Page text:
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At the gym

Iga Nowicz (2019)

Three weeks ago, I took my last pill. It was actually half a pill. I decided to go off my anti-depressants, following my doctor’s advice and under her supervision.

I really can’t stress this enough: do not ever go cold turkey on your own.

A few months ago, I ran out of pills and thought whatever. I stopped taking them overnight. I was fine for a day and then it was the weekend. It was horrible. I ended up going to the A&E and begging them to give me something. Definitely not my proudest moment. On Monday, I went to pick up my prescription and my doctor looked at me with slight worry and said: “You know you can just call us, and we’ll renew your prescription, right?”

This time, it’s different. She told me what to do and gave me a follow-up appointment to check on me. I saw her on Wednesday. We talked about my symptoms and how I’d been. Sleeping a lot. Really tired but it might have been the heat. Upset stomach. Weird nightmares. I dreamt one day that I called my therapist to confirm our appointment, and he said no, he doesn’t have time for me right now.

Well, what is your worst nightmare?

My doctor took my blood to assess the damage done by the drug. She said it was just a precaution, but it had to be done.

“I think you will be fine,” she said. “Try not taking them for a while and see how you feel. And let me know if you need to talk.”

It really felt significant. It’s been quite a journey since I first went to see her three years ago and got my drugs.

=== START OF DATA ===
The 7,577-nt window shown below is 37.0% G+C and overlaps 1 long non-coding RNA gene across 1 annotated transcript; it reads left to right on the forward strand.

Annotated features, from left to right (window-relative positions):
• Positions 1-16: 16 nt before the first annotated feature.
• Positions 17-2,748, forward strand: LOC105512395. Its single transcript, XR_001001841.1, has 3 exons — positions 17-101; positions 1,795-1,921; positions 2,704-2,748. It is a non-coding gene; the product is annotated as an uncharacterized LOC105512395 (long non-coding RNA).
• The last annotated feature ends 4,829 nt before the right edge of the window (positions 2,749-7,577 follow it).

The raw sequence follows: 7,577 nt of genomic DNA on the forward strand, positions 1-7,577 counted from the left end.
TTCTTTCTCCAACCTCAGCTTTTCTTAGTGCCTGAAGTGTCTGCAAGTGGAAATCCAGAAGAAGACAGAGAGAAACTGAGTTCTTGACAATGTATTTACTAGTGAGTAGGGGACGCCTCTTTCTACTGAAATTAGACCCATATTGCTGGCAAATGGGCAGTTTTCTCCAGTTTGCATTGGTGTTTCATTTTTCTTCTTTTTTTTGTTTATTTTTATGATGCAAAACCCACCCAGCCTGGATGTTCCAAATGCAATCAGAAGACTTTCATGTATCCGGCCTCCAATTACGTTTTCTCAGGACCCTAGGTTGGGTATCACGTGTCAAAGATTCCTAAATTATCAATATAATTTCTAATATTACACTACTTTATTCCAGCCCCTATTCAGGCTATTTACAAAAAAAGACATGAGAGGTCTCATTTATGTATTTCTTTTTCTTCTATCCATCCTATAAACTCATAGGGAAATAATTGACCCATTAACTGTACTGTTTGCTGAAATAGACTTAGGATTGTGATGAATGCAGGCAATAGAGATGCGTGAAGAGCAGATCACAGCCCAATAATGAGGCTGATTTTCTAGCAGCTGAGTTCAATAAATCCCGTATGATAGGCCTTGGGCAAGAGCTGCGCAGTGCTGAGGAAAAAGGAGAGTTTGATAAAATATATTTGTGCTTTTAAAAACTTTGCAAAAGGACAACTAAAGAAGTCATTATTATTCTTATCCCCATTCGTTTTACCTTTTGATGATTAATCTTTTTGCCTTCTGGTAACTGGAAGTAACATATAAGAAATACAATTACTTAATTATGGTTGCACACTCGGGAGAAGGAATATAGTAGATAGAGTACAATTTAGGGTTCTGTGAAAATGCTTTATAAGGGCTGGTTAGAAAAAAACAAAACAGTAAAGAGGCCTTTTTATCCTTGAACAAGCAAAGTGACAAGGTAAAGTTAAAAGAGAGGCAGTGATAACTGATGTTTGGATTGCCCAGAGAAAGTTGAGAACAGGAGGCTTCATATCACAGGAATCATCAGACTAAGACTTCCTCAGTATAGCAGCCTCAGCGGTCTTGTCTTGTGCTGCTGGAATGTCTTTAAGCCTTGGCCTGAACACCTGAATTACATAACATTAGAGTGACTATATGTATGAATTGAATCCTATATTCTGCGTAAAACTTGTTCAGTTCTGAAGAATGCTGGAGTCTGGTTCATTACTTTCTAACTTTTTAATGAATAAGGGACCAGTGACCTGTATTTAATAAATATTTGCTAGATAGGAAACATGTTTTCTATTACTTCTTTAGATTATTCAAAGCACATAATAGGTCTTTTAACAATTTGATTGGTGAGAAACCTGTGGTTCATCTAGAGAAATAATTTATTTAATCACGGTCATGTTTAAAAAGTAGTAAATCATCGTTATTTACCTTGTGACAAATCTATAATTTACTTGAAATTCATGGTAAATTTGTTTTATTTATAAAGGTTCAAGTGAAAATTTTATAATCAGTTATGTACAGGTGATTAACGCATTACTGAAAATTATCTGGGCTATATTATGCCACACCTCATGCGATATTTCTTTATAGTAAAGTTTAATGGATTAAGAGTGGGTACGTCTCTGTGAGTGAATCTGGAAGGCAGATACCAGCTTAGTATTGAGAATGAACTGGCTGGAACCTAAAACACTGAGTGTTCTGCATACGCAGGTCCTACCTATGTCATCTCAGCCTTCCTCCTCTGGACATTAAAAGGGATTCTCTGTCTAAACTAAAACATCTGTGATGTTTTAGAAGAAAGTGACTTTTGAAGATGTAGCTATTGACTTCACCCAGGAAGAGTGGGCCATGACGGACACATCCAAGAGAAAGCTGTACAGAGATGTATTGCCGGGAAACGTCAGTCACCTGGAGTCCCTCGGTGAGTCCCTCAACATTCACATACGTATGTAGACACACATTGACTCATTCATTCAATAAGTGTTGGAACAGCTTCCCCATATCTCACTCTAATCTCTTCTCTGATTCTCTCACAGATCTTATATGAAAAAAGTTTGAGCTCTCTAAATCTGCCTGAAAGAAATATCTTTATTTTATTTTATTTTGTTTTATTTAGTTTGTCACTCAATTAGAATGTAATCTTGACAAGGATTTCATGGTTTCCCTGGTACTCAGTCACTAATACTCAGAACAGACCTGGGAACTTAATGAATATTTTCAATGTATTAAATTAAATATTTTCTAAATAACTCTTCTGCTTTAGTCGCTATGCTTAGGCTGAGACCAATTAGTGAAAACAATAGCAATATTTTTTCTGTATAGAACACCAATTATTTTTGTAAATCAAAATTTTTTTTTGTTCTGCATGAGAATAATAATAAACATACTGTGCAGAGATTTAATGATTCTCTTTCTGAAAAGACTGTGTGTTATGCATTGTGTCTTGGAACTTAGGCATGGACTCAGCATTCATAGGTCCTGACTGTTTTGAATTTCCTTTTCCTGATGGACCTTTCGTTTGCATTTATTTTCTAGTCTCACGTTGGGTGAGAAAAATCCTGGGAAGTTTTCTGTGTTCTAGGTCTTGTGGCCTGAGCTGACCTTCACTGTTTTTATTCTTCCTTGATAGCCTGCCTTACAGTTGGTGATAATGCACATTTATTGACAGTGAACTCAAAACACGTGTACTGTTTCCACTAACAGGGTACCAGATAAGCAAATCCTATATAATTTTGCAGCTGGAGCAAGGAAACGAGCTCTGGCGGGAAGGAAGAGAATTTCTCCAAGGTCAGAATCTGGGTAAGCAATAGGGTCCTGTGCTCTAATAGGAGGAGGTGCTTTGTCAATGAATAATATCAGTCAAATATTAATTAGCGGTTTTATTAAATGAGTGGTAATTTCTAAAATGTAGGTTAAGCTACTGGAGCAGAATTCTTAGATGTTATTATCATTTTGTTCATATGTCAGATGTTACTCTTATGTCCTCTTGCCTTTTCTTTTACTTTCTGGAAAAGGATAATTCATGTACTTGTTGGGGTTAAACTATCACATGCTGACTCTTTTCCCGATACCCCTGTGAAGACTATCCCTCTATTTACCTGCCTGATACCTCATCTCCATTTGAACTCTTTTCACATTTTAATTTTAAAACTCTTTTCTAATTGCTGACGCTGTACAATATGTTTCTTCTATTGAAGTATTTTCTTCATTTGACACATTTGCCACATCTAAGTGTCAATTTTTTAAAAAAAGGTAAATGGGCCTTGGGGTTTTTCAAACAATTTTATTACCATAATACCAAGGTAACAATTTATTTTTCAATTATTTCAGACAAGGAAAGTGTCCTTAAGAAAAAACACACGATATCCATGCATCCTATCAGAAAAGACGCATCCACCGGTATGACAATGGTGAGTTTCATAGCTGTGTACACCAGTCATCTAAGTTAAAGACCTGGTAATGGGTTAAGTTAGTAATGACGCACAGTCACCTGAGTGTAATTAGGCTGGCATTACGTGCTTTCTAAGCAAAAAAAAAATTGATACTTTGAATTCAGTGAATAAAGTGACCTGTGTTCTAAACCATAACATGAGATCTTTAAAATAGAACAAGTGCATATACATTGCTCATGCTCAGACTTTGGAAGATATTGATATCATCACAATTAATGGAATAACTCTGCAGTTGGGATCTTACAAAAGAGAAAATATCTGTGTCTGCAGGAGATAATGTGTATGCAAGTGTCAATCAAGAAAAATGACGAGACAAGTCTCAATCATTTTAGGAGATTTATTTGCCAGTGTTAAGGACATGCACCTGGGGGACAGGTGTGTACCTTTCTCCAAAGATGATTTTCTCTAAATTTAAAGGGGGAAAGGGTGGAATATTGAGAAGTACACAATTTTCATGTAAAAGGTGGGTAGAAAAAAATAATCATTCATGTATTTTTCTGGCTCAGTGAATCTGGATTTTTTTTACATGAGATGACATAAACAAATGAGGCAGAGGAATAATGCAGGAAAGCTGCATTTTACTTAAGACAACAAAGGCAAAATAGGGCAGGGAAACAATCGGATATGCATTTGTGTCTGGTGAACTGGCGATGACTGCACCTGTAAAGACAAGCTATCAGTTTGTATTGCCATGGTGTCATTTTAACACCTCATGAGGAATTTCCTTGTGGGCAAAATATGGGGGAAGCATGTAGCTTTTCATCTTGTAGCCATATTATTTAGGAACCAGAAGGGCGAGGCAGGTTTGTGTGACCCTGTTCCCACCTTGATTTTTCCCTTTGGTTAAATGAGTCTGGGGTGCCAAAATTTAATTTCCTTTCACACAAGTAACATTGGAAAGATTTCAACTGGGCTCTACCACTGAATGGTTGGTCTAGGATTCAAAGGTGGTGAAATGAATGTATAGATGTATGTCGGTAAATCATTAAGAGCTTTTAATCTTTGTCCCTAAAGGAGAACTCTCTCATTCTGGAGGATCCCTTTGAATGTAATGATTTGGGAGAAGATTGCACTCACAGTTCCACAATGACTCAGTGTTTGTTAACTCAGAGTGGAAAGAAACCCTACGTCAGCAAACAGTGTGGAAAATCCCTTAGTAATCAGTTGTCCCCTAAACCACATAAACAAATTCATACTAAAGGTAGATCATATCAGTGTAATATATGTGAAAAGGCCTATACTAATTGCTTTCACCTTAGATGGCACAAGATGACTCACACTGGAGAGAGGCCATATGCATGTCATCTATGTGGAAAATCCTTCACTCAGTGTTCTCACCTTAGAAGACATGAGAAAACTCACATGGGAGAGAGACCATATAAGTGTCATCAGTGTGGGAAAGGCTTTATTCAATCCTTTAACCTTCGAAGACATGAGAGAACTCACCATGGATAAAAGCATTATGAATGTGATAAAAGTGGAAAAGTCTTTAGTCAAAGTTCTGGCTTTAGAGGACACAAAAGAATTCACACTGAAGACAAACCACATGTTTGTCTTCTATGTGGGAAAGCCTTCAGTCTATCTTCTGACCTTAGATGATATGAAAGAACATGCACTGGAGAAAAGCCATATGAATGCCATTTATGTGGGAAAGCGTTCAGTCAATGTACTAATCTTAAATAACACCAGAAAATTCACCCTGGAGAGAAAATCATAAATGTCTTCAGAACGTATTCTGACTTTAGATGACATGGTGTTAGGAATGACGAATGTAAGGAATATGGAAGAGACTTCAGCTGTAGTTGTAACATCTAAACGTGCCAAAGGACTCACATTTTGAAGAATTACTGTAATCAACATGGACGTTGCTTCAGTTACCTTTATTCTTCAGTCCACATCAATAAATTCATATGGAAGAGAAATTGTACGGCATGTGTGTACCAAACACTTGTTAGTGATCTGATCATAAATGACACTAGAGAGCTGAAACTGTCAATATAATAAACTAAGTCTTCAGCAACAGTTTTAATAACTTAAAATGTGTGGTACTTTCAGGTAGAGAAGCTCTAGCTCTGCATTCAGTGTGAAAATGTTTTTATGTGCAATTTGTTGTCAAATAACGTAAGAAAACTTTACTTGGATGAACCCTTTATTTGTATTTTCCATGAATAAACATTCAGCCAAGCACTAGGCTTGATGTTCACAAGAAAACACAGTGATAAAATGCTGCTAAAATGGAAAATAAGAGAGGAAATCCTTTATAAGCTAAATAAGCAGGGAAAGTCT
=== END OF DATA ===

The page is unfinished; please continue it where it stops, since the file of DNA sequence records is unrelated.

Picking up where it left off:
And you know what? I was indeed fine. That is, until Thursday. I first did some useful, tax-related things. I wrote a long list of all the trains and planes I took in 2018. I went through my e-mails and found my receipts. I saved them as PDFs.

Then I did fun things. I went swimming. I had some nice food. It was a nice day. Sunny but not boiling hot, which was a relief.

And I felt horrible. The lake (yes, there are plenty of lakes in Berlin) stressed me out. There were too many people, and they didn’t want me there. They thought I was weird for sitting there on my own. Everything was dirty and unhygienic; the sand was full of rubbish and dangerous sharp objects. I bumped into someone I know, and they obviously thought I was a nuisance and wished me gone. Ordering my food at the kebab shop was stressful. Everyone was looking at me. I felt like I’d made a scene even though I was just sitting there, avoiding eye contact and being super uncomfortable.

Thursday night, I tried to fall asleep, but couldn’t. I just started crying for no reason and kept thinking about all the terrible things I’ve done to hurt and disappoint others. Finally, I managed to calm down. Plus, I had an appointment to see my therapist Friday morning. I’ll be fine, right?

On Friday I woke up to get ready for my appointment. Then my phone rang, and I thought it was O2 and didn’t want to pick up but guess what, my therapist had to cancel. Not because he hates my guts and never wants to see my face again. His kids were sick. He has many kids. He gave me a new appointment on Monday.

It was fine, it was ok.

It felt like death.